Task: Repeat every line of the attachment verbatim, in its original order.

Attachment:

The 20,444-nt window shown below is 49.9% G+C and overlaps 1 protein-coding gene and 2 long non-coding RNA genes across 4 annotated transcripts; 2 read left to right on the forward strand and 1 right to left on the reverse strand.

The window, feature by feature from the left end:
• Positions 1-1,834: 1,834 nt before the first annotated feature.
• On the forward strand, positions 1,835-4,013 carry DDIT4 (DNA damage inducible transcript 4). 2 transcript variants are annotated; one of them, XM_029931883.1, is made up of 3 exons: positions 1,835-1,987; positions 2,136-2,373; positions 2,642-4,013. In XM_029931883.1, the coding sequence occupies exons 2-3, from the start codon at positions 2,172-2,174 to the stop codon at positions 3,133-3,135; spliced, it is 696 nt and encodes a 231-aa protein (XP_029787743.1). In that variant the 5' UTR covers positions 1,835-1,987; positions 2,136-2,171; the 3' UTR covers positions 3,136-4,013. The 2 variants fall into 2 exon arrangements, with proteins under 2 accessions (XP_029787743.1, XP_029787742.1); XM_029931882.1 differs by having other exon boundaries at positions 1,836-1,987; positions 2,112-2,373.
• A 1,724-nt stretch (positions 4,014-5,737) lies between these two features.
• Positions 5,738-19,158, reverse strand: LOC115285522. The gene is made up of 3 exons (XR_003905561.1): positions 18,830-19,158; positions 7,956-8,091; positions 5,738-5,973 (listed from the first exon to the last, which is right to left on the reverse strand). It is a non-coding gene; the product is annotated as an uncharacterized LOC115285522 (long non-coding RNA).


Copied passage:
The 20,444-nt window shown below is 49.9% G+C and overlaps 1 protein-coding gene and 2 long non-coding RNA genes across 4 annotated transcripts; 2 read left to right on the forward strand and 1 right to left on the reverse strand.

The window, feature by feature from the left end:
• Positions 1-1,834: 1,834 nt before the first annotated feature.
• On the forward strand, positions 1,835-4,013 carry DDIT4 (DNA damage inducible transcript 4). 2 transcript variants are annotated; one of them, XM_029931883.1, is made up of 3 exons: positions 1,835-1,987; positions 2,136-2,373; positions 2,642-4,013. In XM_029931883.1, the coding sequence occupies exons 2-3, from the start codon at positions 2,172-2,174 to the stop codon at positions 3,133-3,135; spliced, it is 696 nt and encodes a 231-aa protein (XP_029787743.1). In that variant the 5' UTR covers positions 1,835-1,987; positions 2,136-2,171; the 3' UTR covers positions 3,136-4,013. The 2 variants fall into 2 exon arrangements, with proteins under 2 accessions (XP_029787743.1, XP_029787742.1); XM_029931882.1 differs by having other exon boundaries at positions 1,836-1,987; positions 2,112-2,373.
• A 1,724-nt stretch (positions 4,014-5,737) lies between these two features.
• Positions 5,738-19,158, reverse strand: LOC115285522. The gene is made up of 3 exons (XR_003905561.1): positions 18,830-19,158; positions 7,956-8,091; positions 5,738-5,973 (listed from the first exon to the last, which is right to left on the reverse strand). It is a non-coding gene; the product is annotated as an uncharacterized LOC115285522 (long non-coding RNA).